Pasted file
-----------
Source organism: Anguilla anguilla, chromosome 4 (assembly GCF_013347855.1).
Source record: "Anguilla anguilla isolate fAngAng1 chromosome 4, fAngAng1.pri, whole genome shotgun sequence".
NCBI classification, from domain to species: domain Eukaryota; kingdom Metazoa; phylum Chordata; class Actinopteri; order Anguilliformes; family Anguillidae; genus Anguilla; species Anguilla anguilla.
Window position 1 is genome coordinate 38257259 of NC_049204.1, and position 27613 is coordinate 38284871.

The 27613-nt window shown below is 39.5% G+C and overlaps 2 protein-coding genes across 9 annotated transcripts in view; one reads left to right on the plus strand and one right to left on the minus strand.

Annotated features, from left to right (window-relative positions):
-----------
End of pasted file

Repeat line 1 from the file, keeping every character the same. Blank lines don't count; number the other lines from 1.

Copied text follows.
Source organism: Anguilla anguilla, chromosome 4 (assembly GCF_013347855.1).